Dangerous brushes with pass-
ing motorists are felt closer to
home as well. Pendleton fire-
fighter/paramedic Lorne Becker
described the experience of
responding to an emergency near
Woodpecker Truck & Equipment
on I-84.
“They get in the other lane, but
they don’t slow down,” he said.
“It’s difficult when you’re trying
to take care of someone.”
Darin Weaver, the incident
management coordinator for
ODOT, called the kind of motor-
ists who tend to be behind sec-
ond collisions “D drivers,” the
D standing for drunk, drugged,
drowsy, distracted and “just plain
“I think we actually have more
‘D drivers’ on the road than safe,
attentive, defensive drivers,” he
Although police and firefight-
ers are generally recognized for
putting themselves in harm’s way,
Weaver said they’re much more
likely to die from a secondary col-
lision than they are from a shoot-
ing or fire.
According to statistics pro-
vided by ODOT, five firefighters
die each year and one police offi-
cer dies every month from sec-
ondary collisions.
Tow truck operators — often
the last person at a highway scene
— die at a rate equivalent to one
per week.
Not helping the matter is an
increasing number of fatal colli-
sions, which each require atten-
tion from law enforcement and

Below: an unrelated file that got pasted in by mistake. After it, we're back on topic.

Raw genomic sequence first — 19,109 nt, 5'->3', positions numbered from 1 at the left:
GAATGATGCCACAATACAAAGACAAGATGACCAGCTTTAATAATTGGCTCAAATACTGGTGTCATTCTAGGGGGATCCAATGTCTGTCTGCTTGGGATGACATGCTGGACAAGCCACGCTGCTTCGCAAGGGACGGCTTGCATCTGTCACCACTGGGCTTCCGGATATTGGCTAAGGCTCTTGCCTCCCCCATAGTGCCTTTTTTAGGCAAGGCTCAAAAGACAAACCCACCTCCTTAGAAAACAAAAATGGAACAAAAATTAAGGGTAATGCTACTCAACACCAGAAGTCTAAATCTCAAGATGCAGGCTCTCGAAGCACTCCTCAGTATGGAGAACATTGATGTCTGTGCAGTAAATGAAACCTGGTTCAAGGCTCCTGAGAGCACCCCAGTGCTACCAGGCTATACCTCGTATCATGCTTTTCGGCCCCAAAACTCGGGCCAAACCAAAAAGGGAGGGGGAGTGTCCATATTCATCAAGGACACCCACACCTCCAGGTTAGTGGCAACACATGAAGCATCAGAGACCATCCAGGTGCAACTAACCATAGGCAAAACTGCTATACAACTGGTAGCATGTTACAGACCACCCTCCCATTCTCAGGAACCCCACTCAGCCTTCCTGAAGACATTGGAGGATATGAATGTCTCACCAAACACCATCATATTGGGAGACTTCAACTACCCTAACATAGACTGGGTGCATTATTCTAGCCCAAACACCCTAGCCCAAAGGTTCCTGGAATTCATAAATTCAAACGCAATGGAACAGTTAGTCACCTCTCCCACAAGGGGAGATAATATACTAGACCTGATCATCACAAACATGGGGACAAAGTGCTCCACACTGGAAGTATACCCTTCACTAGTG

other government agencies.
According to ODOT, there were
410 fatal collisions in Oregon in
2015, a huge jump from 321 in
2014 and 292 in 2013.
One factor that could help
reduce secondary collisions is
making the public aware of a law
already on the books. Cars that get
into a collision but are still opera-
ble must leave the travel lanes.
Weaver said many drivers’
failure to observe this law is less
the fault of the general public and
more a responsibility of public
agencies to spread the word about
Another lesser-known fact
is that law enforcement has the
ability to move cars and cargo
involved in a collision to improve
traffic safety.
Matt Zintel, a trooper with the
OSP’s office in The Dalles, said
safety takes priority over evi-
dence when it comes to fatal traf-
fic investigations.
Emergency responders are
also getting assistance from a
new law on the books. Drivers are
required to either move to the left
lane or decrease their speed to five
miles per hour below the speed
limit when passing by police or
emergency personnel on the side
of the road, but the law has been
expanded to include any vehicle
with their emergency lights on.